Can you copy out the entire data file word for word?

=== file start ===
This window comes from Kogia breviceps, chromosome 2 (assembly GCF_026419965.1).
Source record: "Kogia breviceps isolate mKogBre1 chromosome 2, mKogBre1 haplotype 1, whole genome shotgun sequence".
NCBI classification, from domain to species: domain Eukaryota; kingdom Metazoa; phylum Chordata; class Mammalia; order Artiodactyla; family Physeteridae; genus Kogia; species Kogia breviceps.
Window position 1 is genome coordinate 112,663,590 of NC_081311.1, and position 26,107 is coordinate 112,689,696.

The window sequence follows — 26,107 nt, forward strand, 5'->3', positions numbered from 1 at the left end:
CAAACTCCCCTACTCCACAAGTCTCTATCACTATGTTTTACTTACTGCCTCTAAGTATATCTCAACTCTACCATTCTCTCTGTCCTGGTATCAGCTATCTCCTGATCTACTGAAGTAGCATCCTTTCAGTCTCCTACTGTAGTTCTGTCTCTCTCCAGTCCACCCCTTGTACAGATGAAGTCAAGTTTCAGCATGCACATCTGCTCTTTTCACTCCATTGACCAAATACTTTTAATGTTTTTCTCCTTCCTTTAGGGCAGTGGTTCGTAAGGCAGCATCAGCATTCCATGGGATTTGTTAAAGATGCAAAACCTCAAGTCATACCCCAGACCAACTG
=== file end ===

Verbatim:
This window comes from Kogia breviceps, chromosome 2 (assembly GCF_026419965.1).
Source record: "Kogia breviceps isolate mKogBre1 chromosome 2, mKogBre1 haplotype 1, whole genome shotgun sequence".
NCBI classification, from domain to species: domain Eukaryota; kingdom Metazoa; phylum Chordata; class Mammalia; order Artiodactyla; family Physeteridae; genus Kogia; species Kogia breviceps.
Window position 1 is genome coordinate 112,663,590 of NC_081311.1, and position 26,107 is coordinate 112,689,696.

The window sequence follows — 26,107 nt, forward strand, 5'->3', positions numbered from 1 at the left end:
CAAACTCCCCTACTCCACAAGTCTCTATCACTATGTTTTACTTACTGCCTCTAAGTATATCTCAACTCTACCATTCTCTCTGTCCTGGTATCAGCTATCTCCTGATCTACTGAAGTAGCATCCTTTCAGTCTCCTACTGTAGTTCTGTCTCTCTCCAGTCCACCCCTTGTACAGATGAAGTCAAGTTTCAGCATGCACATCTGCTCTTTTCACTCCATTGACCAAATACTTTTAATGTTTTTCTCCTTCCTTTAGGGCAGTGGTTCGTAAGGCAGCATCAGCATTCCATGGGATTTGTTAAAGATGCAAAACCTCAAGTCATACCCCAGACCAACTG